Now in its 33rd year, AACN's Annual Survey of Institutions with Baccalaureate and Higher Degree Nursing Programs is conducted by the association's Research and Data Center. Information from the survey forms the basis for the nation's premier database on trends in enrollments and graduations, student and faculty demographics, and faculty and deans' salaries. AACN data reflect actual counts reported in fall 2013 by nursing schools, not projections or estimates based on past reporting.

The annual AACN survey is a collaborative effort with data on nurse practitioner programs collected jointly with the National Organization of Nurse Practitioner Faculties and data on clinical nurse specialist programs collected with the National Association of Clinical Nurse Specialists. Complete survey results are compiled in three separate reports, which will be available in March 2014:

  • 2013-2014 Enrollment and Graduations in Baccalaureate and Graduate Programs in Nursing
  • 2013-2014 Salaries of Instructional and Administrative Nursing Faculty in Baccalaureate and Graduate Programs in Nursing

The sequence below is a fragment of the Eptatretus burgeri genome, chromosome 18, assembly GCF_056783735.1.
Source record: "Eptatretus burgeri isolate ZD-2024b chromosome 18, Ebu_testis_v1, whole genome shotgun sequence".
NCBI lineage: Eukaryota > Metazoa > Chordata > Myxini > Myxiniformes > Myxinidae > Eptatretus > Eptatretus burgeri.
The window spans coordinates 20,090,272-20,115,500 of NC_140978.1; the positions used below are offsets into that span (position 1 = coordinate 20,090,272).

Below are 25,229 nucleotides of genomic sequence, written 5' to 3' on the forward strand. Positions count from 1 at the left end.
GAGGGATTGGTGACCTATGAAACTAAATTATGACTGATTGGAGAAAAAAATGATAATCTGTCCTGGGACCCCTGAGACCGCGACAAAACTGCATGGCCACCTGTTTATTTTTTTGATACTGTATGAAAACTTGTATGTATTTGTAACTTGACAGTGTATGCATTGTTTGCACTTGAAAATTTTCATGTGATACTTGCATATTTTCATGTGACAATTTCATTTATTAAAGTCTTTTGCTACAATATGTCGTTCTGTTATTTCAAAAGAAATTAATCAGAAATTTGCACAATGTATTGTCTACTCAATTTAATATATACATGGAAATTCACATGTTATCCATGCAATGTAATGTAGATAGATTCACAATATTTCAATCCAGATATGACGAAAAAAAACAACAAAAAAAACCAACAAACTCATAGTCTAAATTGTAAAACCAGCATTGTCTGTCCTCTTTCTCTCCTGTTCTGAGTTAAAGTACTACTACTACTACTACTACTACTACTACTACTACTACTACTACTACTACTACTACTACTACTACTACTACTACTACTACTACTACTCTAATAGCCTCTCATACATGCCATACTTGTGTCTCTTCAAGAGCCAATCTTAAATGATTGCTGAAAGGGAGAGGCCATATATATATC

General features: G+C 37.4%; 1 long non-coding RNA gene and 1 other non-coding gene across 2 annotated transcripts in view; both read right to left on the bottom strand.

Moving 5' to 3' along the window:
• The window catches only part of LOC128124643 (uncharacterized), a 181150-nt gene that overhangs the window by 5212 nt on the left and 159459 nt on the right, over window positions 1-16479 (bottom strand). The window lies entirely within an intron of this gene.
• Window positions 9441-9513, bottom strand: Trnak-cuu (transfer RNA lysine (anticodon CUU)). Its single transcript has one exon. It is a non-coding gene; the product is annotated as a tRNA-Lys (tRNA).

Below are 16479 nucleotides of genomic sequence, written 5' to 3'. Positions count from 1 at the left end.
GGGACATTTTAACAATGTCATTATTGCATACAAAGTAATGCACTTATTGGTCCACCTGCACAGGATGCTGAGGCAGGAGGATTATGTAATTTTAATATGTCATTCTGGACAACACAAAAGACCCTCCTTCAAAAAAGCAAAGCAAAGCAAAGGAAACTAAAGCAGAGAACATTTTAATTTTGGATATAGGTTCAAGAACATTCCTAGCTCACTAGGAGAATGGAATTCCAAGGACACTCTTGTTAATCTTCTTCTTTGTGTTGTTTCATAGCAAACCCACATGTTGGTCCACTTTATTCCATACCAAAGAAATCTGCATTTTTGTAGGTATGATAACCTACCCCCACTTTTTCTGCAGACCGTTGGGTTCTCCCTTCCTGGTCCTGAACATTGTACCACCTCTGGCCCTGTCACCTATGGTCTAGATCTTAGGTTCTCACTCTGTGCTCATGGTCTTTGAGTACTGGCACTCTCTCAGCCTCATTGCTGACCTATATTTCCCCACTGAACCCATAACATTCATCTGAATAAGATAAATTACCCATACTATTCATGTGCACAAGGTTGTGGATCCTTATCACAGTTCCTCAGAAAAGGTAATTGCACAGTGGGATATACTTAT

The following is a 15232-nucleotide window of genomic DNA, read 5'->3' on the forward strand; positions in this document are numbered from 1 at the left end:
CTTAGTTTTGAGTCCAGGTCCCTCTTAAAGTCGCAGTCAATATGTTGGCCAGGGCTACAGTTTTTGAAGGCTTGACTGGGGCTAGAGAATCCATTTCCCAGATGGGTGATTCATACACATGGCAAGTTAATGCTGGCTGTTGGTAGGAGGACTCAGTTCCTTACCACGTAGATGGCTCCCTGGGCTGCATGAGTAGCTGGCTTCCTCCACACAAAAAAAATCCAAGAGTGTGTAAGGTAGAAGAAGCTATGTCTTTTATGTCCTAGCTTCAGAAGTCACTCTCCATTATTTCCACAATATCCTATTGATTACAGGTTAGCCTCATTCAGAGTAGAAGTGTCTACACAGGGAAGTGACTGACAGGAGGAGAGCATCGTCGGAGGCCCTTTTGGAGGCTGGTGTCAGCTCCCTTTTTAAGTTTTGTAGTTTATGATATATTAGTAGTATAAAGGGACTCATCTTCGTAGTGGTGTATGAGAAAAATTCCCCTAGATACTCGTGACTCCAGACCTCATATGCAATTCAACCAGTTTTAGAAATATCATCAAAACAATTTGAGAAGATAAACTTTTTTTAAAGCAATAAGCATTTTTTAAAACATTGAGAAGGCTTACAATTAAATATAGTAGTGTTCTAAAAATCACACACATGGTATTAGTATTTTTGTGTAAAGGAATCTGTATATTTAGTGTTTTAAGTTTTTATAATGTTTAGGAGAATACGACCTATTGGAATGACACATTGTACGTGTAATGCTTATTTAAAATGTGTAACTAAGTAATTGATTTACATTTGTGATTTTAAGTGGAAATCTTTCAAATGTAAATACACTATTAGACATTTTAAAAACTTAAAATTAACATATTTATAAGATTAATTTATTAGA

• 2013-2014 Salaries of Deans in Baccalaureate and Graduate Programs in Nursing

More information about the upcoming data reports will be posted soon on the AACN Web site at

The American Association of Colleges of Nursing (AACN) is the national voice for university and four-year college education programs in nursing. Representing more than 730 member schools of nursing at public and private institutions nationwide, AACN's educational, research, governmental advocacy, data collection, publications, and other programs work to establish quality standards for bachelor's- and graduate-degree nursing education, assist deans and directors to implement those standards, influence the nursing profession to improve health care, and promote public support of baccalaureate and graduate nursing education, research, and practice.